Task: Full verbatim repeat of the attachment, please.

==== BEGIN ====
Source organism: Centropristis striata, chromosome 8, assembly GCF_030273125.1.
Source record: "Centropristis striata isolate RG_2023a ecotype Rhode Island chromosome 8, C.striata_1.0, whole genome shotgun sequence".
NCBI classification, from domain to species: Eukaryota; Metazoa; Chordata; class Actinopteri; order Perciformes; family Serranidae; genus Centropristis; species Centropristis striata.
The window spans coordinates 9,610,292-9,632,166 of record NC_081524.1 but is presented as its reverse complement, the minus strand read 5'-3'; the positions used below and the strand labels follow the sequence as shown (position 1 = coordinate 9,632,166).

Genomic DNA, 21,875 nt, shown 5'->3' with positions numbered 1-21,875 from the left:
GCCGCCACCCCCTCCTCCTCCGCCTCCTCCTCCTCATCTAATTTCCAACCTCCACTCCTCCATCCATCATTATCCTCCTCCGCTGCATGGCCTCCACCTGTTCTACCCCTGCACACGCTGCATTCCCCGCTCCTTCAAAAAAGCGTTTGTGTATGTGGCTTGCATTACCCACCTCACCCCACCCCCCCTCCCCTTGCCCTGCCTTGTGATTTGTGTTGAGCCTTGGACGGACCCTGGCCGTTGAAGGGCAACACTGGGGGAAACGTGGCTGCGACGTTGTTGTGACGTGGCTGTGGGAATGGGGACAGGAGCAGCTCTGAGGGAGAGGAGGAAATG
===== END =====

Source organism: Centropristis striata, chromosome 8, assembly GCF_030273125.1.
Source record: "Centropristis striata isolate RG_2023a ecotype Rhode Island chromosome 8, C.striata_1.0, whole genome shotgun sequence".
NCBI classification, from domain to species: Eukaryota; Metazoa; Chordata; class Actinopteri; order Perciformes; family Serranidae; genus Centropristis; species Centropristis striata.
The window spans coordinates 9,610,292-9,632,166 of record NC_081524.1 but is presented as its reverse complement, the minus strand read 5'-3'; the positions used below and the strand labels follow the sequence as shown (position 1 = coordinate 9,632,166).

Genomic DNA, 21,875 nt, shown 5'->3' with positions numbered 1-21,875 from the left:
GCCGCCACCCCCTCCTCCTCCGCCTCCTCCTCCTCATCTAATTTCCAACCTCCACTCCTCCATCCATCATTATCCTCCTCCGCTGCATGGCCTCCACCTGTTCTACCCCTGCACACGCTGCATTCCCCGCTCCTTCAAAAAAGCGTTTGTGTATGTGGCTTGCATTACCCACCTCACCCCACCCCCCCTCCCCTTGCCCTGCCTTGTGATTTGTGTTGAGCCTTGGACGGACCCTGGCCGTTGAAGGGCAACACTGGGGGAAACGTGGCTGCGACGTTGTTGTGACGTGGCTGTGGGAATGGGGACAGGAGCAGCTCTGAGGGAGAGGAGGAAATG